Darmiyan’s virtual microscope BrainSee has achieved high performance accuracy and consistency in measuring Alzheimer’s-related abnormalities in a new study.

The study was aimed at validating the device in predicting the cognitive future (prognosis) of mild cognitive impairment patients in the actual clinical setting.

BrainSee is a software as a service (SaaS) platform, which analyses standard clinical brain MRI scans. It provides detailed brain maps with precise quantification of neurodegeneration in each voxel and to predict the possibility of future cognitive decline.

The study found that BrainSee performs with as high accuracy on clinical-grade data as it had previously performed on research-grade data. 107 new patients were blind-tested in the current third-party validation study.

Earlier, a blind retrospective analysis was conducted on 411 amnestic mild cognitive impairment (aMCI) patients with research-grade input data. It reported more than 90% performance accuracy.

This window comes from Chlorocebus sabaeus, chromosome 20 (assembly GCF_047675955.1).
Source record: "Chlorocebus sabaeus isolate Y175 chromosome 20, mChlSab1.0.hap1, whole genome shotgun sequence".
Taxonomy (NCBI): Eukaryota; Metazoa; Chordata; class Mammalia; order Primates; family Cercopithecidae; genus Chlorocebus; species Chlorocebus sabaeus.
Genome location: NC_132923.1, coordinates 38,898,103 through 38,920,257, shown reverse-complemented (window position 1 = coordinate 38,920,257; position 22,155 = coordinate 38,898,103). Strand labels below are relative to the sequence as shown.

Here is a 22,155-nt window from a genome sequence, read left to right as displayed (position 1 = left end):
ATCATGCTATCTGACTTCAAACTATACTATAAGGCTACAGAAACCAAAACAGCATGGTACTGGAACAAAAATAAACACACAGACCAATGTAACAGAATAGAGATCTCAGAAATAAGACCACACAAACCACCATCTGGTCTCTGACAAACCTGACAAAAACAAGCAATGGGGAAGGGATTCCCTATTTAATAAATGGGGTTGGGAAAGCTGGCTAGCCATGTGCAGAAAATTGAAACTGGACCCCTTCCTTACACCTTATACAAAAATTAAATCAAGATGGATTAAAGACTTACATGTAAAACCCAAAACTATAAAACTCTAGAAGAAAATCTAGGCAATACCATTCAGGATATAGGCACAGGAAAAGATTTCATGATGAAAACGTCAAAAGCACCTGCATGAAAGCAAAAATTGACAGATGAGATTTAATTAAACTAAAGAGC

As part of the study, a separate analysis was organised for evaluating BrainSee’s test-retest reliability on 84 additional aMCI patients. These patients underwent one clinical-grade and one research-grade MRI scans on the same day.

The test-retest consistency of BrainSee was found to be very high with a correlation coefficient of 99.5%.

Darmiyan chief medical and technology officer Kaveh Vejdani said: “While reading brain PET scans at Stanford and NYU hospitals as a radiologist, I imagined the day when we could help clinicians visualise and evaluate brain health more comprehensively and objectively while posing less discomfort to patients.

“That day has come now and Darmiyan’s BrainSee technology can finally bring clarity to the field of Alzheimer’s through visualising brain tissue microstructure for doctors. Darmiyan’s Virtual Microscope technology unlocks the enormous informative potential of the currently underutilised brain MRI scans.”

The current study was conducted by third-party investigators from Stanford University, Baycrest Institute, Huntington Medical Research Institutes (HMRI), University Health Network (UHN), Knight Alzheimer’s Disease Research Center (ADRC) at Washington University and GERAS Hamilton Health Sciences (HHS).

The Canadian trial sites were coordinated by Centre for Aging & Brain Health Innovation (CABHI) as part of an Industry Innovation Partnership Programme grant that was awarded to Darmiyan in 2018.